It’s Time to Drop the Nostalgia

May 8, 2024Rabbi Esther L. Lederman

In the early days of the 21st century, Gloria Steinem, the great feminist icon and "shero" to thousands of Jewish women, said, "Nostalgia can be disempowering." Years later, she declared, "Nostalgia is a form of obstructionism."

I am reminded of these statements every time I hear laments about the "end" of NFTY. They come in different forms: "NFTY isn't the same as it was"; "What happened to NFTY?"; "I heard NFTY is dead, is it?" My heart wants to reach out when I hear these refrains and offer comfort. Yes, it is hard and sad when things aren't the same as they used to be. It is hard for folks to move forward when it feels like the present is a rebuke of the past. I get it.

But here is what my head wants to say: "Can I introduce you to Henry or Frogby so they can tell you about THEIR experience as a leader in NFTY at both the regional and North American levels? Can I introduce you to Cameron and they can tell you about their activism ignited by their involvement in the RAC Teen Justice Youth Fellowship and NFTY? Can I introduce you to Rabbi Kelly Whitehead, who leads the Teen Jews of Color Fellowship for our movement, growing a new generation of leaders from often overlooked and marginalized communities?"

When I want to be slightly agitational, this is what I want to say: "Stop being nostalgic for the past and start helping to build what is already happening, because it's happening, with or without you. And we want you with us."

What is happening with Reform Jewish youth today?

  • The 2023 Collab, our premier North American leadership gathering for NFTY teens, more than doubled its participation over the previous year. There was a waitlist. We are anticipating hundreds of teens when we meet at URJ Camp Coleman in October 2024.
  • 200 NFTY Teen Fellowship leaders hosted and participated in projects and events that address some of the most pressing issues of our time, including: gun violence prevention, antisemitism in their high schools, social activism, and digital literacy in the current climate.
  • Over 100 teens are working in the US and Canada as part of the Teen Israel Organizing Fellowship & Immersive and bringing their peers into their work.
  • 703 NFTY teens attended nine regional events across North America this spring.

These are just some basic facts on the ground. I realize that not every one of you reading this will see evidence of these facts in your community or congregation. It takes time to rebuild and grow. If that is the case, I invite you to reach out to partner with us to figure out how we can work together to make our teen-led youth movement stronger.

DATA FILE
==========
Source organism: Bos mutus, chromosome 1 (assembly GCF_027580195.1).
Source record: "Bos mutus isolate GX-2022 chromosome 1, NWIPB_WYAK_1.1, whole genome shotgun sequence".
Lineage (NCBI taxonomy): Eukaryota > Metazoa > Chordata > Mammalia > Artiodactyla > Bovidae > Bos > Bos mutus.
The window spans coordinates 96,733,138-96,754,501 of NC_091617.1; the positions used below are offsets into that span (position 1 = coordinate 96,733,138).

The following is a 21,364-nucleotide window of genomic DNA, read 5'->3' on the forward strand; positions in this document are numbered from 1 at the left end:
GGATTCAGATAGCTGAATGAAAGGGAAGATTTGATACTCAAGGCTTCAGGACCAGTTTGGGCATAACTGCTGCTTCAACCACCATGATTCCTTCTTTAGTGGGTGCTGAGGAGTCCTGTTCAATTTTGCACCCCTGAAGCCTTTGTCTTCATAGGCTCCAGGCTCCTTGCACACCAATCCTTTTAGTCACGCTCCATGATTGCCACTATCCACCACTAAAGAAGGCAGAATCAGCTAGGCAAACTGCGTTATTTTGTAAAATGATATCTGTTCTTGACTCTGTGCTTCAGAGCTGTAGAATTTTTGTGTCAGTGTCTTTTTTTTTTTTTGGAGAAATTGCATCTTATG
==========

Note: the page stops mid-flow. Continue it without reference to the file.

Every day, on a North American and regional level, our dedicated staff, NFTY leaders, and NFTY alumni continue to rebuild and think strategically about how to create a world in which our teens experience peace and wholeness, justice and equity, and belonging and joy. Here are the some of the ways we are leaning into this work:

Alumni engagement: One of the greatest assets of the Reform Movement are our people, especially those who identify strongly as NFTY alumni. We are working on leaning into that and thinking expansively about what alumni support for NFTY looks like as we build our first alumni council.

Partnership with Congregations: In our attempt to rebuild NFTY and respond to the challenges of Covid, we focused more on building relationships with teens than with congregations, clergy, educators, and youth professionals. That was a mistake. Now, we are focusing on those relationships and adding resources for our staff team so we can support this crucial work.

We continue to look for ways to work creatively and collaboratively with willing partners, reimagining what regional work looks like. For example, we are currently exploring hiring a full-time NFTY position, funded by a local federation, in partnership with a congregation.

Grassroots Fundraising: We have begun to grow our muscles in grassroots fundraising and empowering our teens to be advocates and stewards of this work. This past November, we ran our first grassroots giving campaign led by NFTY teen leaders. That campaign brought in over $20,000. We plan to continue to grow this work by increasing overall donations and getting more teens involved in fundraising, leading to an even greater number of donors.

One thing that has never and will never change about NFTY is the feeling it creates. Teens can authentically be who they are and gain the skills to build the world they want to see. The youth in NFTY feel seen, heard, known, and loved by each other and the adults who have the privilege of working with them. To our joy, NFTY is a diverse group of teens, including Teens of Color and LGBTQ+ teens, and spanning diverse ritual practices, social classes, geography, and, yes, even viewpoints on Israel.

And the one thing that will ALWAYS change about NFTY is how we meet the evolving needs of teenagers. How many of you reading this can say you did things the same way as your parents or grandparents?

When Gloria Steinem gets asked, "Who will you be passing your torch to?" she says: "I'm not giving up my torch, but using it to light the torches of others, because if we each have a torch, there's a lot more light."

This world needs a lot more light from our teens and you. Join us by using your light to light the torches of others. Help us expand the sacred task of l'dor va'dor, from generation to generation, by helping build a community led by teens who are creating a world in which we all want to live.

If you'd like to add your light to our work, email Rabbi Esther L. Lederman. 

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